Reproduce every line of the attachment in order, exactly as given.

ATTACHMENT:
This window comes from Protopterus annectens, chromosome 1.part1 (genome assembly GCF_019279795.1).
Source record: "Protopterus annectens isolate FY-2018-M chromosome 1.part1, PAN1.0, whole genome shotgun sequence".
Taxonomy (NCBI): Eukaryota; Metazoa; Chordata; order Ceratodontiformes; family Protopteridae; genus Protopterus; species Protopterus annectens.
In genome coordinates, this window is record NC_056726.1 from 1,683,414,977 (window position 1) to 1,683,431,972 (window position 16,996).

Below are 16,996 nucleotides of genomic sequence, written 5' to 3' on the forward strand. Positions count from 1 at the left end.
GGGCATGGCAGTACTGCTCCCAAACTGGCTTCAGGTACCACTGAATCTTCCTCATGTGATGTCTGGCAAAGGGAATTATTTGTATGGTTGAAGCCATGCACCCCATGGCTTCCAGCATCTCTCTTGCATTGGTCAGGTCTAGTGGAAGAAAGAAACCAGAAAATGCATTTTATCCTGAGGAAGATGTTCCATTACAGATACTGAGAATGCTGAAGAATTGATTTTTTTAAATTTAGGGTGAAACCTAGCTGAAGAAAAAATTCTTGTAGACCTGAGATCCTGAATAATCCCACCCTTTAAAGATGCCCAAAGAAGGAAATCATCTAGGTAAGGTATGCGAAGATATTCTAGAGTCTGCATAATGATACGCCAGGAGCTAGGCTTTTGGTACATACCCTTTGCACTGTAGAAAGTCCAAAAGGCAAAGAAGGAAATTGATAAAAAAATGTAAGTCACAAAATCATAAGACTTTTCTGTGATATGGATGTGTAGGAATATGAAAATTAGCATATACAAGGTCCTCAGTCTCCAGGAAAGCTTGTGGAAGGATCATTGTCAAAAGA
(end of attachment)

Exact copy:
This window comes from Protopterus annectens, chromosome 1.part1 (genome assembly GCF_019279795.1).
Source record: "Protopterus annectens isolate FY-2018-M chromosome 1.part1, PAN1.0, whole genome shotgun sequence".
Taxonomy (NCBI): Eukaryota; Metazoa; Chordata; order Ceratodontiformes; family Protopteridae; genus Protopterus; species Protopterus annectens.
In genome coordinates, this window is record NC_056726.1 from 1,683,414,977 (window position 1) to 1,683,431,972 (window position 16,996).

Below are 16,996 nucleotides of genomic sequence, written 5' to 3' on the forward strand. Positions count from 1 at the left end.
GGGCATGGCAGTACTGCTCCCAAACTGGCTTCAGGTACCACTGAATCTTCCTCATGTGATGTCTGGCAAAGGGAATTATTTGTATGGTTGAAGCCATGCACCCCATGGCTTCCAGCATCTCTCTTGCATTGGTCAGGTCTAGTGGAAGAAAGAAACCAGAAAATGCATTTTATCCTGAGGAAGATGTTCCATTACAGATACTGAGAATGCTGAAGAATTGATTTTTTTAAATTTAGGGTGAAACCTAGCTGAAGAAAAAATTCTTGTAGACCTGAGATCCTGAATAATCCCACCCTTTAAAGATGCCCAAAGAAGGAAATCATCTAGGTAAGGTATGCGAAGATATTCTAGAGTCTGCATAATGATACGCCAGGAGCTAGGCTTTTGGTACATACCCTTTGCACTGTAGAAAGTCCAAAAGGCAAAGAAGGAAATTGATAAAAAAATGTAAGTCACAAAATCATAAGACTTTTCTGTGATATGGATGTGTAGGAATATGAAAATTAGCATATACAAGGTCCTCAGTCTCCAGGAAAGCTTGTGGAAGGATCATTGTCAAAAGA